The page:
Sunday 13 March 2011

18 Folgate Street (Dennis Severs' House)

Photo by Roelof Bakker
On arriving at number 18 Folgate Street, you sense something unusual is about to unfold, stepping back in time from the moment you pull the wonderful old doorbell (definitely no fandangled push bell with a bad rendition of Greensleeves here.) The friendly proprietor of the house greets you in a hushed voice, giving simple instructions as to what to expect and where to go, and then you're on your own, a humble figure transported right back to the 18th century, left to roam around this extraordinary house at your leisure. No talking allowed.

In short, 18 Folgate Street is a time capsule which was created by a Californian artist called Dennis Severs, who wanted to use the imagination of the visiting public as a canvas for his art, giving the visitor the sense of walking directly into, and being part of a still life masterpiece, whilst creating a completely unique experience. It really is an experience, not a museum!

Photo by Roelof Bakker

Dennis Severs' journey was a strange one.  He loved English history so much, he decided to upsticks from America and followed his heart to London in search of a home, which he found at 18 Folgate Street in 1979.  In the 1970's, the area around Spitalfields and Shoreditch was particularly run down and inhabited by struggling artists and fellow Bohemian types - a far cry from the hip, trendy and happening place it is today.  The house had no lighting or heating, and to this day, it remains the same, relying on candlelight, log fires and coal burners.

The property was in a very run-down state when Severs bought it, but before he started restoring it back to the splendour of what it would have been in the 18th century, he decided to sleep in each of the ten rooms so he could get a proper feel for the place and unveil its secrets.  He would then spend the next 20 years until his death in 1999, lovingly transforming the house into the enchanting time capsule it still is today.  He sourced pieces of old furniture and various obscure and original objects which he picked up along the way or found at local markets, and painstakingly decorated the house from top to bottom. 

The most interesting and curious thing of all is the Jervis family.  An entirely fictional family that Dennis Severs created to live in the house with him. They were French Huguenot silk weavers who had fled persecution in France in 1688 and bought the house in 1724.  Despite them being completely imaginary, Severs has managed to create an enormous sense of reality.  And even more strange is that despite him living there in very recent times (1979-1999), he lived alongside his 'housemates' as if it was still the 1700's, cooking and cleaning with no modern facilities at all. 

Photo by Roelof Bakker
As a visitor, it really does feel as if you're having a good old snoop around the house whilst the Jervis family are there. Everything has been left exactly as if they've just left each room, and you're almost convinced that if you're quick enough, you may catch a glimpse of them. The beds are unmade and probably still warm.  Mrs Jervis' cup of tea and half eaten boiled egg is still on the table in her bedroom. A pair of children's shoes are on the kitchen floor.  Mr Jervis' coat is slung on a chair.  The dining room reveals remnants of a recent dinner party and unfinished glasses of port. You can hear the sound of a horse-drawn carriage on the cobbled street outside. Freshly baked cakes and scones on the kitchen table alongside half peeled sprouts. The soft scent of oranges. A clock ticks and a door slams upstairs - footsteps on the staircase. The warmth of the crackling fire and the flickering of candles.  It's all so real.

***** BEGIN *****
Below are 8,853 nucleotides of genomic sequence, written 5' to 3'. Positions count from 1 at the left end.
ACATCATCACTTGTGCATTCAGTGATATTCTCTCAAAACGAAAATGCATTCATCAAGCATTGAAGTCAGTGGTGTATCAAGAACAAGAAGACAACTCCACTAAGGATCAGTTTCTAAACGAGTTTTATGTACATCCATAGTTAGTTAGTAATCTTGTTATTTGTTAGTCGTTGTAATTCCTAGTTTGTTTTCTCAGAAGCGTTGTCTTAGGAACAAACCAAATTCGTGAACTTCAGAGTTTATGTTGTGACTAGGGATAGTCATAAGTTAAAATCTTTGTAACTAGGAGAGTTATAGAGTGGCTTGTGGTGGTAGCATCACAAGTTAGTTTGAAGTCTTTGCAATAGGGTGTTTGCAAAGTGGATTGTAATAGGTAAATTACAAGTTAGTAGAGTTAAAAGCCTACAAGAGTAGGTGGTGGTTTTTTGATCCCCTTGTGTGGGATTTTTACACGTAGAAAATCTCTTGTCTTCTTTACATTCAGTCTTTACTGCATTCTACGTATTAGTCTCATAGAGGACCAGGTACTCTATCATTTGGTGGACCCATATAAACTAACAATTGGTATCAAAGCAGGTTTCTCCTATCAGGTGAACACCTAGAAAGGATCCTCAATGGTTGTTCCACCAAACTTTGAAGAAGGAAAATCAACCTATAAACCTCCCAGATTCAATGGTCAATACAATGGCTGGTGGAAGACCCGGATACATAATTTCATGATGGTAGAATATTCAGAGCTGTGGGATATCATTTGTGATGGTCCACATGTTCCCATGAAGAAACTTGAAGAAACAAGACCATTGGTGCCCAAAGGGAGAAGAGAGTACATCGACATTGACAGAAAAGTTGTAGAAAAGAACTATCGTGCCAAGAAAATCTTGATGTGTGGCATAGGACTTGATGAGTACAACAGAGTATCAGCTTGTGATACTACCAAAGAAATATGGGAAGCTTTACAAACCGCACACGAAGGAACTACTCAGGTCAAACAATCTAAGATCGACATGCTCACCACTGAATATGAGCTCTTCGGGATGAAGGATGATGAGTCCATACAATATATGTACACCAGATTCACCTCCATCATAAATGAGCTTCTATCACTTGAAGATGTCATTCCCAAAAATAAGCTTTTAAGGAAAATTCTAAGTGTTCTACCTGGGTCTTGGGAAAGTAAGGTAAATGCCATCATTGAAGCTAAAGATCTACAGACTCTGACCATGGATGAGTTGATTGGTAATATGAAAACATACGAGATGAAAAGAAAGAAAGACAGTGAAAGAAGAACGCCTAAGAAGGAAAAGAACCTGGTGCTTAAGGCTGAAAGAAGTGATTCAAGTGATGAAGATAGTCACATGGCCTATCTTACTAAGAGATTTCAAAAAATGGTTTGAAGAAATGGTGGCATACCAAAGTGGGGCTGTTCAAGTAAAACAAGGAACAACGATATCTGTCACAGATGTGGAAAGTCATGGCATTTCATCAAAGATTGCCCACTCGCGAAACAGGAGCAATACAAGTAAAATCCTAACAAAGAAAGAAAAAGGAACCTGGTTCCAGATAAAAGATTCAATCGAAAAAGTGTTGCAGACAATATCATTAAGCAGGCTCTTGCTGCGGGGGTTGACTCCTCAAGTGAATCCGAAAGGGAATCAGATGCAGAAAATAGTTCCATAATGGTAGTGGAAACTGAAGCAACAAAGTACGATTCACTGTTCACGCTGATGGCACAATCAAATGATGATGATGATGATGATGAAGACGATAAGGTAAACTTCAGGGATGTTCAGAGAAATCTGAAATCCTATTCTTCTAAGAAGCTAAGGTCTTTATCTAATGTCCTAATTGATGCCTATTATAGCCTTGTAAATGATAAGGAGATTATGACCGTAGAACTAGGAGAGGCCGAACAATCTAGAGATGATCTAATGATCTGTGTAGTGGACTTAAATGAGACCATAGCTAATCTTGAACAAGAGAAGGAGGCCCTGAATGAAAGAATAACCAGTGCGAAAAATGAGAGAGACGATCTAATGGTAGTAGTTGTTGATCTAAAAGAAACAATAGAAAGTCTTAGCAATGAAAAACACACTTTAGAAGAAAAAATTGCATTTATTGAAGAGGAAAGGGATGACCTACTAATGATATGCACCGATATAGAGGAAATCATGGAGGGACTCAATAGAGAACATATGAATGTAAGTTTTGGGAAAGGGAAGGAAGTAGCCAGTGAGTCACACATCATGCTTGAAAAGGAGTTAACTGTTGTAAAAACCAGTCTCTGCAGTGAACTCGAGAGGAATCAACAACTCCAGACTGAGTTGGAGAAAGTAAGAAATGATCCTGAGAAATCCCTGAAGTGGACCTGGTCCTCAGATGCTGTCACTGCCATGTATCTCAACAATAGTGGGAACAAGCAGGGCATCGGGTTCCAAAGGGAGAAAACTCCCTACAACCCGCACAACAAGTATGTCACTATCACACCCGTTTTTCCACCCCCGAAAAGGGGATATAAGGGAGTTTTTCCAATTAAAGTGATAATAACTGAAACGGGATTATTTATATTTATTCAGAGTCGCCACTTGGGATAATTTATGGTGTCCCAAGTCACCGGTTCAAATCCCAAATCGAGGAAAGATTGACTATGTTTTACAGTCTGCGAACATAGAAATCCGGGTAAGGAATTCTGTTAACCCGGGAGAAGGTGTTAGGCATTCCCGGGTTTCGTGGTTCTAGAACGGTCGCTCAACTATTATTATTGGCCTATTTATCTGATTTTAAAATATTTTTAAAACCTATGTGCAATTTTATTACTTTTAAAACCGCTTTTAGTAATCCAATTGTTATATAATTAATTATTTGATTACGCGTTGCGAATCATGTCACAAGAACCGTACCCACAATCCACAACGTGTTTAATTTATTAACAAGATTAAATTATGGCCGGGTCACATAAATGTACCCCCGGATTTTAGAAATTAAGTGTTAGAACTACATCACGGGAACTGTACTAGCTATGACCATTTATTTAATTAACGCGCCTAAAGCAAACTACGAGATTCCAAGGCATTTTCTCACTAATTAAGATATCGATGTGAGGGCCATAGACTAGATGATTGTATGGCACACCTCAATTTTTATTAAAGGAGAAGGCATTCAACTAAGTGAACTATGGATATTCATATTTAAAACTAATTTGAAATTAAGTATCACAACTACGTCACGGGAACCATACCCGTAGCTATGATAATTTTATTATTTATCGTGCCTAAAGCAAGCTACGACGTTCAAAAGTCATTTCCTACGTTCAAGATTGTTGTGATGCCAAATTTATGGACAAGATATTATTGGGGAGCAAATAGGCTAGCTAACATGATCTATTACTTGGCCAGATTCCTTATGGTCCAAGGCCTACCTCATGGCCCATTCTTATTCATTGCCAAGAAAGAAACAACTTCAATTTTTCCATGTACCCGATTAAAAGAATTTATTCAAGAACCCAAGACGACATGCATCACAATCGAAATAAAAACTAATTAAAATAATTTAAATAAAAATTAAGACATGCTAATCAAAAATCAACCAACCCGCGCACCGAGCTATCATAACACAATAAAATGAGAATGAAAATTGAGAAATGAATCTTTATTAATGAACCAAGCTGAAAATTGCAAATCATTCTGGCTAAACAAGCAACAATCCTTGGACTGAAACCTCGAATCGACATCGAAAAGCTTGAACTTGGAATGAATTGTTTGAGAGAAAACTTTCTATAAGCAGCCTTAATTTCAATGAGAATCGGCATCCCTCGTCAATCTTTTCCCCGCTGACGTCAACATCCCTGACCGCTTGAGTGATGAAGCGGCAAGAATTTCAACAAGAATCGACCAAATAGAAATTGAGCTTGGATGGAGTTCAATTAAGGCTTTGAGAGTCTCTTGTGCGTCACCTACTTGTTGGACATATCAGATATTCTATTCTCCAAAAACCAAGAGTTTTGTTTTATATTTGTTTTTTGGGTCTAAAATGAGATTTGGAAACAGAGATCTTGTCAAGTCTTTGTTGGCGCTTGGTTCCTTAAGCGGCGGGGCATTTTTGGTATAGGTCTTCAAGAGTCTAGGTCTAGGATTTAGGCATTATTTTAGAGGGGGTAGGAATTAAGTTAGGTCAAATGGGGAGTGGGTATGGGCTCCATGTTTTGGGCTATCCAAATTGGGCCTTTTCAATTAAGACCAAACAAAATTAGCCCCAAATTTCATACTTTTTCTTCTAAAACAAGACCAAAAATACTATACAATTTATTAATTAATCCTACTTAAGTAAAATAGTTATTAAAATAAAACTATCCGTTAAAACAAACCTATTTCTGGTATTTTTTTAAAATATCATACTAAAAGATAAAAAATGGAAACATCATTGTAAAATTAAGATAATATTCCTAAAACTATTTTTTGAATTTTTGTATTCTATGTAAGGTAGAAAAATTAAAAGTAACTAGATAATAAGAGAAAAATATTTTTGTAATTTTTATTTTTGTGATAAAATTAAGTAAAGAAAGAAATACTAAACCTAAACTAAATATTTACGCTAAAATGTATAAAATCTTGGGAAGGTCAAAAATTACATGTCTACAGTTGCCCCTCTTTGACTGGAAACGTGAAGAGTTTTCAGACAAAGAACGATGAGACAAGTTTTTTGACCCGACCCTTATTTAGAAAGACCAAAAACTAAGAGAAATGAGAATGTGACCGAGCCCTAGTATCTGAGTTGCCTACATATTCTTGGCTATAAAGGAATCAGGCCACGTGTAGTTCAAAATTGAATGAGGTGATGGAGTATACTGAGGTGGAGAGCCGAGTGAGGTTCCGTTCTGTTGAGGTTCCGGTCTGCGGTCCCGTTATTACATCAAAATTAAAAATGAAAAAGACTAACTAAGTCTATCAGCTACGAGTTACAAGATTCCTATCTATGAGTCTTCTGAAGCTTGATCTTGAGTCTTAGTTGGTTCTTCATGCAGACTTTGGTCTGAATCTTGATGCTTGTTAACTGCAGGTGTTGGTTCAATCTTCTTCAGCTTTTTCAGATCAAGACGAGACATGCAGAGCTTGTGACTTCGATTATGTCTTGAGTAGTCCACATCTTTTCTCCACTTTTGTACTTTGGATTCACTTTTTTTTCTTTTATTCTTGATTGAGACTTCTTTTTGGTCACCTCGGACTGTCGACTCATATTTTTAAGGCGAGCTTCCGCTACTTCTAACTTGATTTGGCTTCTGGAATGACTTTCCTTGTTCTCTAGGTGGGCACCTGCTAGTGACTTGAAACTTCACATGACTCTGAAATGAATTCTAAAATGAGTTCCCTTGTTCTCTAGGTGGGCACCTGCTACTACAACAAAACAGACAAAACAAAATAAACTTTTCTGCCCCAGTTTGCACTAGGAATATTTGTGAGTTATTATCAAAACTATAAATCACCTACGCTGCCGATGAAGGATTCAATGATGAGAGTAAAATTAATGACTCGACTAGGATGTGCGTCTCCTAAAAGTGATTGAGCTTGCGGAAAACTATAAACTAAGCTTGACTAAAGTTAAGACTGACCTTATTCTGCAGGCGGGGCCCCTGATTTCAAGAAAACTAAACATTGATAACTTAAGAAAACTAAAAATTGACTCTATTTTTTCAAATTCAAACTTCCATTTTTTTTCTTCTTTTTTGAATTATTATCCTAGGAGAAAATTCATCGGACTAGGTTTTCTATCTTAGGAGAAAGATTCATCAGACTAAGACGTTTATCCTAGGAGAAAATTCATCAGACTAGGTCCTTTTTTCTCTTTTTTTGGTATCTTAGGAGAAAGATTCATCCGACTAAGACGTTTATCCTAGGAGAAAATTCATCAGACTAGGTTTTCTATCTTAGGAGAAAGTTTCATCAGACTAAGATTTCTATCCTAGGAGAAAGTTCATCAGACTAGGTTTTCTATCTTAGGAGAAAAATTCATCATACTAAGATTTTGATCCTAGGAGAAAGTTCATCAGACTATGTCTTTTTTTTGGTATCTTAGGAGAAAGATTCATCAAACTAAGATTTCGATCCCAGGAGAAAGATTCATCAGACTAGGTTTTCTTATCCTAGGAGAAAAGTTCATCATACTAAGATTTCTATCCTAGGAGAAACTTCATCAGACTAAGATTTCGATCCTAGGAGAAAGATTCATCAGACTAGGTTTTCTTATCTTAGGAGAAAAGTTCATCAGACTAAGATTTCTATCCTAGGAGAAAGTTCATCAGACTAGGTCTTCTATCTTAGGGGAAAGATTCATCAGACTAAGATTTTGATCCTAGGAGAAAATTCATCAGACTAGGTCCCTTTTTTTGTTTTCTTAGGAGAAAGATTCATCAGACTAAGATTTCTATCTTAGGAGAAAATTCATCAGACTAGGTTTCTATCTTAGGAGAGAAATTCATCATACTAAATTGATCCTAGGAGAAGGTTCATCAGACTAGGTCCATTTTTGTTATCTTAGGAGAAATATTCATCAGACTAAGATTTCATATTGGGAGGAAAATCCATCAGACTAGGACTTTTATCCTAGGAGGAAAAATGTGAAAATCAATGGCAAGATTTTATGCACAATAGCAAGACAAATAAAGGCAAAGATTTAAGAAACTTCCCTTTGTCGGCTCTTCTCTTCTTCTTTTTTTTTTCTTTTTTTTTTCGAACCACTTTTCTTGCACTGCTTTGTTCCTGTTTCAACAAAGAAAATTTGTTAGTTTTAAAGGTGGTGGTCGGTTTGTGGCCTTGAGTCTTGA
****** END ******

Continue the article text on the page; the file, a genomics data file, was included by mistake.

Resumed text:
On entering one of the rooms, you look up at the large Hogarth painting above the fireplace which depicts a scene of a raucous bunch around a table.  A table adorned with a fallen candlestick, a blue and white painted bowl, half empty glasses of wine and a red coat hanging on the wall. Then you look closely and realise you are in fact in that very room, standing in front of a table adorned with a fallen candlestick, a blue and white painted bowl....  You are part of the painting.  Eerie, yet mesmerising.

Photo by Roelof Bakker
I think everyone's visit to Dennis Severs' house is unique to the individual as it depends how open-minded you are. There will be those who don't 'get' it and are quick to trivialise it as a glorified museum. And then there are those with a good imagination and a sense of intrigue who will appreciate the art and mystery. After all, the motto of the house is Aut visum aut non!  You either see it or you don't!

Dennis Sever's House, 
18 Folgate Street, 
London E1
Open every Sunday 12pm - 4pm  Entry cost: £8
Check website for other opening times including special candlelit tours


Luiz Hara said...

What a fantastic find Immy, I will definitely visit, thanks for the detailed post!

Luiz @ The London Foodie

Kathryn Allen said...

Fab recommendation for my birthday night surprise. What a wonderful way to be transported to the 18th Century through this unique House. Like nothing else in London - top marks for finding and sharing Miss Immy!

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